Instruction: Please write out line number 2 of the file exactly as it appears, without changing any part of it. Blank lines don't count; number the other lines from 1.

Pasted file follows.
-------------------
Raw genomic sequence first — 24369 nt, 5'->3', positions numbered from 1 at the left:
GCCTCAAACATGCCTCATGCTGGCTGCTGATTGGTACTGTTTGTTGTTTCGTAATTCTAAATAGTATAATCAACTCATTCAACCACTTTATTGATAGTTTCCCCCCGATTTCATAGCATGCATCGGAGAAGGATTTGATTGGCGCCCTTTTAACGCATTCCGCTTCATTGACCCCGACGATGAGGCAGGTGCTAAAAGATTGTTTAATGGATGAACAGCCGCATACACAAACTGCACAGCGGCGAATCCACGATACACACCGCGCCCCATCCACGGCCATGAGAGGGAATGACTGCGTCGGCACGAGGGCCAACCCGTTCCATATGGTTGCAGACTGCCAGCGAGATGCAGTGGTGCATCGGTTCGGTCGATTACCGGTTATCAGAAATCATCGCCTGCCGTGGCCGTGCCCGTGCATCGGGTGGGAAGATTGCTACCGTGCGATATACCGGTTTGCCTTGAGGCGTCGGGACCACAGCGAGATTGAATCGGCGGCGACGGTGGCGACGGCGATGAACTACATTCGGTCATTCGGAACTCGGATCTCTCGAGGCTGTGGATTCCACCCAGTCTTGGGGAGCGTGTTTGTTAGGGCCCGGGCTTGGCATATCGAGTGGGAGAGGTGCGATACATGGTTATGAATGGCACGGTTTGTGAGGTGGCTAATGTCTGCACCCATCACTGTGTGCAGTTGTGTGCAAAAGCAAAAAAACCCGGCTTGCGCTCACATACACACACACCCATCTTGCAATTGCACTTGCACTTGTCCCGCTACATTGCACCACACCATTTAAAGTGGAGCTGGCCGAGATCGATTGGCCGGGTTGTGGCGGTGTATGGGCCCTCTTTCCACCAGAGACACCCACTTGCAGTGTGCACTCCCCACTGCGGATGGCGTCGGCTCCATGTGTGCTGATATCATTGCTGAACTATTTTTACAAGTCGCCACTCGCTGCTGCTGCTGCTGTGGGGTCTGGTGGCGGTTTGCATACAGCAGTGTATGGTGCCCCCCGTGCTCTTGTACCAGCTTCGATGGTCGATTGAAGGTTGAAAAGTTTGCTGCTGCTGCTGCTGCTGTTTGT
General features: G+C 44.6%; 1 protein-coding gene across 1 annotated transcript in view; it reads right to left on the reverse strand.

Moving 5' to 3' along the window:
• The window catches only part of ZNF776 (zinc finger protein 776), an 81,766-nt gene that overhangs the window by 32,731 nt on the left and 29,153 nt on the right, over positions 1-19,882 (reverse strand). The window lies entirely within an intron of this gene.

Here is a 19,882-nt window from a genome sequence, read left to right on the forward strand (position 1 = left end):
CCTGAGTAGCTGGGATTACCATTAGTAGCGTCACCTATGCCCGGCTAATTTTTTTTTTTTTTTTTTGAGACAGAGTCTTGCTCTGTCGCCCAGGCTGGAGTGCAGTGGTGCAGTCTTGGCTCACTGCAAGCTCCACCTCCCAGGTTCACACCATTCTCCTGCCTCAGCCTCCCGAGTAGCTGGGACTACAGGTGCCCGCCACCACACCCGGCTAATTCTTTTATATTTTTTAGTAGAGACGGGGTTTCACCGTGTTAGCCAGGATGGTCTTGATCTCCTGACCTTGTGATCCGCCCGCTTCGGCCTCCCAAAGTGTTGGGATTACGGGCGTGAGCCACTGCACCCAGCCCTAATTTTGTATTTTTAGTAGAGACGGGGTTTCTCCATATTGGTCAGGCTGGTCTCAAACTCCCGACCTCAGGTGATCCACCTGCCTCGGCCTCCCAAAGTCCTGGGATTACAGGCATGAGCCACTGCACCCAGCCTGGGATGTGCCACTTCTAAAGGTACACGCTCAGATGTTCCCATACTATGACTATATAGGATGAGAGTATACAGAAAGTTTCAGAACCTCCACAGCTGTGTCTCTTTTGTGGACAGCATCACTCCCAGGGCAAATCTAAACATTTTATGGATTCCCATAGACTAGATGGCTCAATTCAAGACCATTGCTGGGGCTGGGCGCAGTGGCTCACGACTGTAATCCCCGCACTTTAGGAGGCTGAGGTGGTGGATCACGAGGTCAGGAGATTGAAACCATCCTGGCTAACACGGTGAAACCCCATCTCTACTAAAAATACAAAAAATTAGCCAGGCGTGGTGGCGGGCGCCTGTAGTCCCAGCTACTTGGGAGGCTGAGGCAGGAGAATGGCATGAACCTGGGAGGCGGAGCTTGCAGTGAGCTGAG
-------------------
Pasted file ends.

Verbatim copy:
GCCTCAAACATGCCTCATGCTGGCTGCTGATTGGTACTGTTTGTTGTTTCGTAATTCTAAATAGTATAATCAACTCATTCAACCACTTTATTGATAGTTTCCCCCCGATTTCATAGCATGCATCGGAGAAGGATTTGATTGGCGCCCTTTTAACGCATTCCGCTTCATTGACCCCGACGATGAGGCAGGTGCTAAAAGATTGTTTAATGGATGAACAGCCGCATACACAAACTGCACAGCGGCGAATCCACGATACACACCGCGCCCCATCCACGGCCATGAGAGGGAATGACTGCGTCGGCACGAGGGCCAACCCGTTCCATATGGTTGCAGACTGCCAGCGAGATGCAGTGGTGCATCGGTTCGGTCGATTACCGGTTATCAGAAATCATCGCCTGCCGTGGCCGTGCCCGTGCATCGGGTGGGAAGATTGCTACCGTGCGATATACCGGTTTGCCTTGAGGCGTCGGGACCACAGCGAGATTGAATCGGCGGCGACGGTGGCGACGGCGATGAACTACATTCGGTCATTCGGAACTCGGATCTCTCGAGGCTGTGGATTCCACCCAGTCTTGGGGAGCGTGTTTGTTAGGGCCCGGGCTTGGCATATCGAGTGGGAGAGGTGCGATACATGGTTATGAATGGCACGGTTTGTGAGGTGGCTAATGTCTGCACCCATCACTGTGTGCAGTTGTGTGCAAAAGCAAAAAAACCCGGCTTGCGCTCACATACACACACACCCATCTTGCAATTGCACTTGCACTTGTCCCGCTACATTGCACCACACCATTTAAAGTGGAGCTGGCCGAGATCGATTGGCCGGGTTGTGGCGGTGTATGGGCCCTCTTTCCACCAGAGACACCCACTTGCAGTGTGCACTCCCCACTGCGGATGGCGTCGGCTCCATGTGTGCTGATATCATTGCTGAACTATTTTTACAAGTCGCCACTCGCTGCTGCTGCTGCTGTGGGGTCTGGTGGCGGTTTGCATACAGCAGTGTATGGTGCCCCCCGTGCTCTTGTACCAGCTTCGATGGTCGATTGAAGGTTGAAAAGTTTGCTGCTGCTGCTGCTGCTGTTTGT